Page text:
Between Pages of Experience

A review of Jo Walton’s Among Others
By Derek Newman-Stille

Cover photo courtesy of the publisher

Cover photo courtesy of the publisher

SF has a pedagogical value – it teaches, it shares experiences, and it opens the mind to new horizons. Outsiders and social outcasts are often drawn to SF as a means to explore a world that seems strange and alienating to them – reading the alien as a way of understanding themselves. Jo Walton’s Among Others explores how young Morwenna, a girl with a disability, and far more clever than others girls in her year, explores the world through pages of SF books, living in a conversation between reality and the fantastic. SF becomes a tool for her to navigate her life – learning about diversity, philosophy, love, utopian ideas, politics, sexuality, and gaining deeper context for human existence. Yet, SF books also have a power about them beyond learning about magic – as a girl who can do magic and can see fairies, SF becomes a tool for magic, using the pages and phrases of her books as protection from spells around her. SF books are more than themselves, deeper, and beyond the ordinary.

Morwenna has always been able to see fairies, and at a young age tried to shape them according to the precepts of Fantasy books, Tolkeinising them and limiting their reality to what she hoped would be the case. As she ages, she begins to learn about the nature of fairies for themselves, rather than trying to put her ideas upon them. They are extensions of the landscape, extensions of place and space for a girl who is having difficulty finding her place.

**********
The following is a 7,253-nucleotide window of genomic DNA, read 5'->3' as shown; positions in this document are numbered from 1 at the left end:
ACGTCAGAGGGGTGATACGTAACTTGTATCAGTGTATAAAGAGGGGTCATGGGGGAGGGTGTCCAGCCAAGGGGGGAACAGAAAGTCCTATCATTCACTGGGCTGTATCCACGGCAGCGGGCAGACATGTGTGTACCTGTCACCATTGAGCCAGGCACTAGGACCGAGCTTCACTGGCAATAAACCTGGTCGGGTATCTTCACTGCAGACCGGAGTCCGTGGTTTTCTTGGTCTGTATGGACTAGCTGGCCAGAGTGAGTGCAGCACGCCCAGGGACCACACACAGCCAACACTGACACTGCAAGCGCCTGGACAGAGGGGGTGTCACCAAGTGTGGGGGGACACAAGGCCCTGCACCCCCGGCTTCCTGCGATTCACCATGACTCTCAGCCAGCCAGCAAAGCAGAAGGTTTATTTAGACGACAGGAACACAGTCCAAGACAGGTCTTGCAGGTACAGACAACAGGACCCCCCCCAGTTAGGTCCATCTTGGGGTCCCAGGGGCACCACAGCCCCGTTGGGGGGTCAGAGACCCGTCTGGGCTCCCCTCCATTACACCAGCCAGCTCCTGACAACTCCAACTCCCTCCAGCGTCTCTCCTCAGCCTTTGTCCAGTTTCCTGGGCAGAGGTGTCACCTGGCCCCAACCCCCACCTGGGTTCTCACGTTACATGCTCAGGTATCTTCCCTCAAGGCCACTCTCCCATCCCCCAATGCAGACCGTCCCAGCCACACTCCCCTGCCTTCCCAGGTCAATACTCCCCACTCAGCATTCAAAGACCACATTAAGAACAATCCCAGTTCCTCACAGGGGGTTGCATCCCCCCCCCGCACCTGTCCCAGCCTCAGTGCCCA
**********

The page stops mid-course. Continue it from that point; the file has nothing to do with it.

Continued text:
Morwenna’s mother seeks to use magic to rule the world, changing it to suit her, but Morwenna debates the nature of magic, questioning its use and the morality of changing the world. Magic works in subtle ways, changing the world in ways that could be debated or disregarded. Spells change the conditions of things to cause the desired things to come about – a leaf dropped in a toxic puddle can transform a wasteland of industry into a garden, but not instantly as it occurs in many fantasy novels. Magic in Walton’s world just sets the conditions whereby things can be changed, causing the closing of a factory and the abandonment of an industrial area so that nature can reclaim it. Magic suffuses Morwenna’s life, but it is subtle, changeable, and debatable.

Pain and loss have shaped Morewenna’s life – the pain of her damaged leg, the loss of her twin, and the continued ostracism of her peers. The temptation to use magic to better her life is all around her, yet her moral structure prevents her from using it. When she does a spell to find a community and is suddenly asked to join a Science Fiction book club, she worries that she has taken the will from her compatriots and made them like her. She fears taking agency away from others and becoming like her mother.

Morwenna sees more than others do, aware of the depth and context of the world. She not only sees the magical world, but notices things in her world that others ignore and disregard. She sees differently than those around her, fascinated and interested in things that others wouldn’t give attention to, and finds the topics of other people her age uninteresting and pedantic. With so many fascinating things in the world, she wonders why they would focus so much on petty gossip.

Told through a series of journal entries, Among Others is a tale of self discovery and loneliness in which SF provides not only tales to entertain, but lessons to live by and fuel for the magical world surrounding Morwenna.

To read more about Among Others, you can explore Tor’s website at http://us.macmillan.com/amongothers/JoWalton .

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